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Harvard's admissions practices go on trial
The highly anticipated trial about Harvard University's admissions practices began Monday and continued through the week. Students for Fair Admissions, a group that opposes affirmative action, sued Harvard in 2014, alleging that the school discriminates against Asian-American applicants by rating them lower on personality measures that factor into admissions.
As William R. Fitzsimmons, Harvard's dean of admissions and financial aid, fielded questions from the stand, previously unknown details about Harvard's admissions practices emerged. Fitzsimmons acknowledged that the admissions department maintains an "interest list" of children linked to donors and alumni.
John Hughes, a lawyer for Students for Fair Admissions, presented emails between Harvard officials indicating the power that donations — or potential donations — could have on an applicant's prospects. In one email, a former tennis coach described how he "rolled out the red carpet" for an applicant whose family donated $1.1 million to the school.
The case is expected to continue for two more weeks and could ultimately reach the Supreme Court.
Lawmakers urge action on loan forgiveness program
"We are deeply troubled that millions of dedicated public servants may not obtain the loan forgiveness that they deserve if the Department does not act quickly to correct program implementation issues," they wrote.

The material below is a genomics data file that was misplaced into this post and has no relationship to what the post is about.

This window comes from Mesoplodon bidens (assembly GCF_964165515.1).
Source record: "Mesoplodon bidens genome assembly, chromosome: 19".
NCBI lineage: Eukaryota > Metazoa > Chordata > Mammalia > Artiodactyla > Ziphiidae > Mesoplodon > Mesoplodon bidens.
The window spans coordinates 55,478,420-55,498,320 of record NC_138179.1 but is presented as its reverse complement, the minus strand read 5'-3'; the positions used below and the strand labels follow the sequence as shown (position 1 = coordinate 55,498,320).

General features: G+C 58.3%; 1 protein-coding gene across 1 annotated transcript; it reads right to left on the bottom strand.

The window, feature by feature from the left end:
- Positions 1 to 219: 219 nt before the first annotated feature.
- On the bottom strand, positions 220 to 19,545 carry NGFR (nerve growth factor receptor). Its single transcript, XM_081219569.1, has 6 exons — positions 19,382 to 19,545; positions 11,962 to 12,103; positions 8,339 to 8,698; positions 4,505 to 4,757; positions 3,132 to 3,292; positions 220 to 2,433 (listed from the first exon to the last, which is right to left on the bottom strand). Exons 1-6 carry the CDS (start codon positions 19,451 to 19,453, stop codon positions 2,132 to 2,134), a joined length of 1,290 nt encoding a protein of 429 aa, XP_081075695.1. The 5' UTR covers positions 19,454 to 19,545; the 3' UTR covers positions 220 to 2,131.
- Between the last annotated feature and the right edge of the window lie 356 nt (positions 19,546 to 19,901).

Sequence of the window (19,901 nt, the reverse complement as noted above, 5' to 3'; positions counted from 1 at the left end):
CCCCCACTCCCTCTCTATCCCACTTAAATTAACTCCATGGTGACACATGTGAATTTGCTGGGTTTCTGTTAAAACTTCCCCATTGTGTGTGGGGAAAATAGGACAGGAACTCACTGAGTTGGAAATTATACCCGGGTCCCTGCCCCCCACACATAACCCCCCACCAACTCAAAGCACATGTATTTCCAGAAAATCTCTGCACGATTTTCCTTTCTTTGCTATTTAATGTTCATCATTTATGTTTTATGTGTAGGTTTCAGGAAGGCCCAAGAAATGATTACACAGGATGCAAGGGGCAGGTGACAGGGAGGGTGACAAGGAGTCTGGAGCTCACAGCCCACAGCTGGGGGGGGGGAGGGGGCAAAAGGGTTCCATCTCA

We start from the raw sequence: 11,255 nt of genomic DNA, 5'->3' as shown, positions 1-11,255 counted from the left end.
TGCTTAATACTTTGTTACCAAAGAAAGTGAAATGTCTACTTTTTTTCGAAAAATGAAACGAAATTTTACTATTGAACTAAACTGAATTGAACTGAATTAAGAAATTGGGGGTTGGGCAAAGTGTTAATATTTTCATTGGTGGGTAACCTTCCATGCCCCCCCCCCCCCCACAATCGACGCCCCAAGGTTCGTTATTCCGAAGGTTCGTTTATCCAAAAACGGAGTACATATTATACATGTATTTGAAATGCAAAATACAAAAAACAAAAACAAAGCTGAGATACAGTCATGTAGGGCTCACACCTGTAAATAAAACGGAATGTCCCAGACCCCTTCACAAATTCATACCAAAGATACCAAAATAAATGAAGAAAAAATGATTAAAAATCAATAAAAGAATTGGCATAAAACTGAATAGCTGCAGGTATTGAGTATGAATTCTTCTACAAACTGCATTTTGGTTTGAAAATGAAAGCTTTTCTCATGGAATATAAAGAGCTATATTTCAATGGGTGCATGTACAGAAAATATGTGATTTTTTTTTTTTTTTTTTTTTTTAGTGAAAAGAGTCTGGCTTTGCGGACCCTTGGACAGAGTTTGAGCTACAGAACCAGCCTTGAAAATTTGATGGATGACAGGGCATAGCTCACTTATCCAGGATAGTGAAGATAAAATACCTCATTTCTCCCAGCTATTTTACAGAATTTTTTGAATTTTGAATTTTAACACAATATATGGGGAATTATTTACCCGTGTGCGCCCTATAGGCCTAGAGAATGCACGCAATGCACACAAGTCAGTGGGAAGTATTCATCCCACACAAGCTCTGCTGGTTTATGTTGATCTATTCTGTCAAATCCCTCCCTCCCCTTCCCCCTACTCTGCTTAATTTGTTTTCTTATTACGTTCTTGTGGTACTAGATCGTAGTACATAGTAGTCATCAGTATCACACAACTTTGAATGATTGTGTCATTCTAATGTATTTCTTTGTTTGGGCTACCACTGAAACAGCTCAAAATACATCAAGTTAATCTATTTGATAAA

The Public Service Loan Forgiveness program, or PSLF, was meant to relieve teachers, emergency workers, and other public servants of their student loans after 10 years of service and 120 qualifying payments. But recent reviews show that the program's implementation has not gone smoothly.
A report by the Government Accountability Office, the independent federal watchdog, shows that 99 percent of applications for loan forgiveness have been denied so far. It describes a breakdown in communication between the Education Department and its loan servicers, which work with borrowers to manage their loans.
The Consumer Financial Protection Bureau raised a red flag about the program more than a year ago.
Defrauded borrowers can now seek loan forgiveness
After more than a year of delays, an Obama-era rule granting loan forgiveness to defrauded student borrowers went into effect this week. The rule, known as Borrower Defense to Repayment, applies to students who attended a for-profit college that broke consumer protection laws or lied about measures of student success, such as job placement rates.
It's one of a number of Obama-era rules targeting private, for-profit colleges that the current Department of Education, led by DeVos, has rolled back or delayed. The department initially delayed the rule's implementation in 2017, and this week, U.S. District Judge Randolph Moss denied a request by the California Association of Private Postsecondary Schools to scrap the rule entirely.
"This is not the first (and presumably not the last) chapter in a dispute about the fate of regulations that the Department of Education promulgated in November 2016," Moss wrote in his opinion this week. Court documents show that the department "remains committed to rescinding the 2016 rule."